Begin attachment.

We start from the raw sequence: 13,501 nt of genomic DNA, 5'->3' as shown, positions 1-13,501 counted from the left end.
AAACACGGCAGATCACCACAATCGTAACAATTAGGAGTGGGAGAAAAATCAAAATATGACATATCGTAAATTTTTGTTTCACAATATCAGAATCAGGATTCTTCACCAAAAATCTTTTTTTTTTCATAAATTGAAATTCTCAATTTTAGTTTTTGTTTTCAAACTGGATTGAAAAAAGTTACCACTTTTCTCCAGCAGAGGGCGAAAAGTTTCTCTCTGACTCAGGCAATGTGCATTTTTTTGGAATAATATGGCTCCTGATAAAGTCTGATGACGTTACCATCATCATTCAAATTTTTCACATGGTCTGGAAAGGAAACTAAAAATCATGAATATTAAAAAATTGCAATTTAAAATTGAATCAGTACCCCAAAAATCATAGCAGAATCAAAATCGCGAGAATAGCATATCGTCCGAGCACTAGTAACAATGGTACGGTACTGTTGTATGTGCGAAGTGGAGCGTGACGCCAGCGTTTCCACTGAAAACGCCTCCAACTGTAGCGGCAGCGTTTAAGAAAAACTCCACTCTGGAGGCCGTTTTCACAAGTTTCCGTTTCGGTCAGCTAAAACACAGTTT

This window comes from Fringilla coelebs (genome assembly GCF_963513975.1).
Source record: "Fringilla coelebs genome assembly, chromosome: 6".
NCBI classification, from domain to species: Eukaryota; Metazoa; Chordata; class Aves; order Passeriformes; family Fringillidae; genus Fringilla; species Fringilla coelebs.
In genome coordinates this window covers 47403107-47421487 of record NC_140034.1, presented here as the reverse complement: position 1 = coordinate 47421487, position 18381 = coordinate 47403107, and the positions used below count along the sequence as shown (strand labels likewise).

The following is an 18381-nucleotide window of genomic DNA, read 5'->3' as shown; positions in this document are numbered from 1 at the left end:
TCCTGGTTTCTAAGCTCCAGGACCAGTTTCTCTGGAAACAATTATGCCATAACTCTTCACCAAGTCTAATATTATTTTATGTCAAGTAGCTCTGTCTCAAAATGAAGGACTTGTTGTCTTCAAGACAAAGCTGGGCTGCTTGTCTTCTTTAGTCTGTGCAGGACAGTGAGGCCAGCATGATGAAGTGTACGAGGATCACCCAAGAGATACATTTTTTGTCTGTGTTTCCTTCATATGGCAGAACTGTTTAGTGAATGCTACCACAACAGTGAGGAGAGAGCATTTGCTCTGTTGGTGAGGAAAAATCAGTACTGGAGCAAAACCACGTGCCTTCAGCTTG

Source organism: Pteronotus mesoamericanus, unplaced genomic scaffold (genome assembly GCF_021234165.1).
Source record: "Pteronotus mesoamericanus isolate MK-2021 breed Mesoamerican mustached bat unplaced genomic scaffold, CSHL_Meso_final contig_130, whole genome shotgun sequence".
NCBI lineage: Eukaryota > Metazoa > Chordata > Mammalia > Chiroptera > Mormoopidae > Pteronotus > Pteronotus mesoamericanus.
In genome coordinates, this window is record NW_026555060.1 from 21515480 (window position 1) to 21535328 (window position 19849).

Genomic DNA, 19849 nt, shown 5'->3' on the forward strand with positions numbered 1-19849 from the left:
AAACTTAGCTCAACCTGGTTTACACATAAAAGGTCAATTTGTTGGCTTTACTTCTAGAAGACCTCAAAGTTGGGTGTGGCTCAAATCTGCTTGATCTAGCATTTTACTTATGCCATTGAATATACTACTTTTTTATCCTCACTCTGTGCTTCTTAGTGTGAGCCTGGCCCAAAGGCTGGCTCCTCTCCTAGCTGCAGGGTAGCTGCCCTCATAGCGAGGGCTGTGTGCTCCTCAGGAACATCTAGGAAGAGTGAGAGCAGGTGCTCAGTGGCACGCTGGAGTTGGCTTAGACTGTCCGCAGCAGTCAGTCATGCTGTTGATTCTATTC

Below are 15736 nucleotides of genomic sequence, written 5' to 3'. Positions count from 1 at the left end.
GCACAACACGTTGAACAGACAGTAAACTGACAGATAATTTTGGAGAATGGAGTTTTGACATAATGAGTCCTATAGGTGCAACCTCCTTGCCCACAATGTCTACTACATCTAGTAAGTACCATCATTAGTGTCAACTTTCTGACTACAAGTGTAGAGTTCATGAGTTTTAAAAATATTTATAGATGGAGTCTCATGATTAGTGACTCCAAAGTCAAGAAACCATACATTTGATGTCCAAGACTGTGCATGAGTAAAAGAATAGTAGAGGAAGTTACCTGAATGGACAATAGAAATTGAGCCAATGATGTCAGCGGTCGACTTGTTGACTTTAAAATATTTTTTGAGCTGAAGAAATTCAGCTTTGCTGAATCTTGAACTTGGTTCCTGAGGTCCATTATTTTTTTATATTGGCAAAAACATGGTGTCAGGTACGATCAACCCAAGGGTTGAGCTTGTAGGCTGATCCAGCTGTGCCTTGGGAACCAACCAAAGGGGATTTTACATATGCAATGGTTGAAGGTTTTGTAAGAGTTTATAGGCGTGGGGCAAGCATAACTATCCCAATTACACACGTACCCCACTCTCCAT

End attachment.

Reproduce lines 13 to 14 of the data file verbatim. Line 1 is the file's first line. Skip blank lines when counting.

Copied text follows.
Genomic DNA, 19849 nt, shown 5'->3' on the forward strand with positions numbered 1-19849 from the left:
AAACTTAGCTCAACCTGGTTTACACATAAAAGGTCAATTTGTTGGCTTTACTTCTAGAAGACCTCAAAGTTGGGTGTGGCTCAAATCTGCTTGATCTAGCATTTTACTTATGCCATTGAATATACTACTTTTTTATCCTCACTCTGTGCTTCTTAGTGTGAGCCTGGCCCAAAGGCTGGCTCCTCTCCTAGCTGCAGGGTAGCTGCCCTCATAGCGAGGGCTGTGTGCTCCTCAGGAACATCTAGGAAGAGTGAGAGCAGGTGCTCAGTGGCACGCTGGAGTTGGCTTAGACTGTCCGCAGCAGTCAGTCATGCTGTTGATTCTATTC